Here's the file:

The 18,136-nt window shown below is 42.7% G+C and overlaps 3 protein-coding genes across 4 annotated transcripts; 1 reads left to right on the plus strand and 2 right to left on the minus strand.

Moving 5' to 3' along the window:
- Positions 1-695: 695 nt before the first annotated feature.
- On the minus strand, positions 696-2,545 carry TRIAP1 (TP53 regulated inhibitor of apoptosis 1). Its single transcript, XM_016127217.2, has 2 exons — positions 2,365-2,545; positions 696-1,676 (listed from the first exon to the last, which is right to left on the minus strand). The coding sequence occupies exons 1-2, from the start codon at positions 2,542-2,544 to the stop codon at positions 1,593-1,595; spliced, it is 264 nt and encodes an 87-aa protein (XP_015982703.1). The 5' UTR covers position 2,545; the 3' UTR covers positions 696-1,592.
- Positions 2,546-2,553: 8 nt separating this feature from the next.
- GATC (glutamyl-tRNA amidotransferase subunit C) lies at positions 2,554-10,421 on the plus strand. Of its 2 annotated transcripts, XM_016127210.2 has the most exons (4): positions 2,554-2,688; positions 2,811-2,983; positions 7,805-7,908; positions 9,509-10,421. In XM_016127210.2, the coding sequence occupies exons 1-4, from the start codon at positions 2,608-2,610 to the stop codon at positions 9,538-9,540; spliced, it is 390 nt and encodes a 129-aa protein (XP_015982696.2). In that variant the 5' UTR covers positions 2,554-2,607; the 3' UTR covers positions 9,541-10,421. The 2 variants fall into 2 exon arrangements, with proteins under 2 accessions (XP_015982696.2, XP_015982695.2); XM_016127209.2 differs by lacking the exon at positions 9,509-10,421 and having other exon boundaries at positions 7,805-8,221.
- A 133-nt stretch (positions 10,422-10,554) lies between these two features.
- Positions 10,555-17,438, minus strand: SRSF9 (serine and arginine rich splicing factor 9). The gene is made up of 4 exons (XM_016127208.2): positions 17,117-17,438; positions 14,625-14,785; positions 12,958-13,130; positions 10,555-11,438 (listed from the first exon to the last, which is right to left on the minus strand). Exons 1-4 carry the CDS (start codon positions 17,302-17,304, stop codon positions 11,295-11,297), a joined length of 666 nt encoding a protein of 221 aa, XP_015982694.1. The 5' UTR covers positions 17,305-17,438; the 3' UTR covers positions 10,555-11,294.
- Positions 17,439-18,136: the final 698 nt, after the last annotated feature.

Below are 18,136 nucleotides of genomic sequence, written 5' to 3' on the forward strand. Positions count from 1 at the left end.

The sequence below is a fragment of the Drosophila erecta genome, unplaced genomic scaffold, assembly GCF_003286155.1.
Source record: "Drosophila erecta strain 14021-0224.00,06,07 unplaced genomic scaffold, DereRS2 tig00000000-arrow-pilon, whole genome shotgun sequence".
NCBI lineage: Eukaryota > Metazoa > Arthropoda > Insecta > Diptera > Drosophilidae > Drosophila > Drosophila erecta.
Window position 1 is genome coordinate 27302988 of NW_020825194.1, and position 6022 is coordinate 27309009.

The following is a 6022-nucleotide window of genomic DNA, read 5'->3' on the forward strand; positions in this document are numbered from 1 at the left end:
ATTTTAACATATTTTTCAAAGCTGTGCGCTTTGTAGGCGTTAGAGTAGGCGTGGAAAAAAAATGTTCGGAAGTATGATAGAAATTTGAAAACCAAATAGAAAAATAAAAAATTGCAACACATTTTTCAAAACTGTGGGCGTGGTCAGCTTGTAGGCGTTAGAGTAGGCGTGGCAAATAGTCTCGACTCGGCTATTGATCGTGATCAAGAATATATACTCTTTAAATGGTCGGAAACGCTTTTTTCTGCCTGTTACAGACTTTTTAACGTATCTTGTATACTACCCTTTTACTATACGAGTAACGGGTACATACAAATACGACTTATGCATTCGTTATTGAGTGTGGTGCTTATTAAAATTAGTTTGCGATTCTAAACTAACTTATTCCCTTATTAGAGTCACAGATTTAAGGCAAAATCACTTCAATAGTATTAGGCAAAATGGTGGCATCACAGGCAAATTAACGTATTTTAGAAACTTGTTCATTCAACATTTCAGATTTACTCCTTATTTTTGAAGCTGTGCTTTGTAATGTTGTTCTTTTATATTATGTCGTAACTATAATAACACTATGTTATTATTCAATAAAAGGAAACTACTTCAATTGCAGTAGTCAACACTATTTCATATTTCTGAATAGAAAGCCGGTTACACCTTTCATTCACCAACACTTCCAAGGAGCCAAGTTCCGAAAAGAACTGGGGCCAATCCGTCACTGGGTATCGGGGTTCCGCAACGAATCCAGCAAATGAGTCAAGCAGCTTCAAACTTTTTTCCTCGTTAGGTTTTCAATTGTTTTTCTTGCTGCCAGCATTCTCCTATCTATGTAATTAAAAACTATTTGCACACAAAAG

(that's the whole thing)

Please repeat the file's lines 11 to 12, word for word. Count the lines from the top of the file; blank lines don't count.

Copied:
The sequence below is a fragment of the Drosophila erecta genome, unplaced genomic scaffold, assembly GCF_003286155.1.
Source record: "Drosophila erecta strain 14021-0224.00,06,07 unplaced genomic scaffold, DereRS2 tig00000000-arrow-pilon, whole genome shotgun sequence".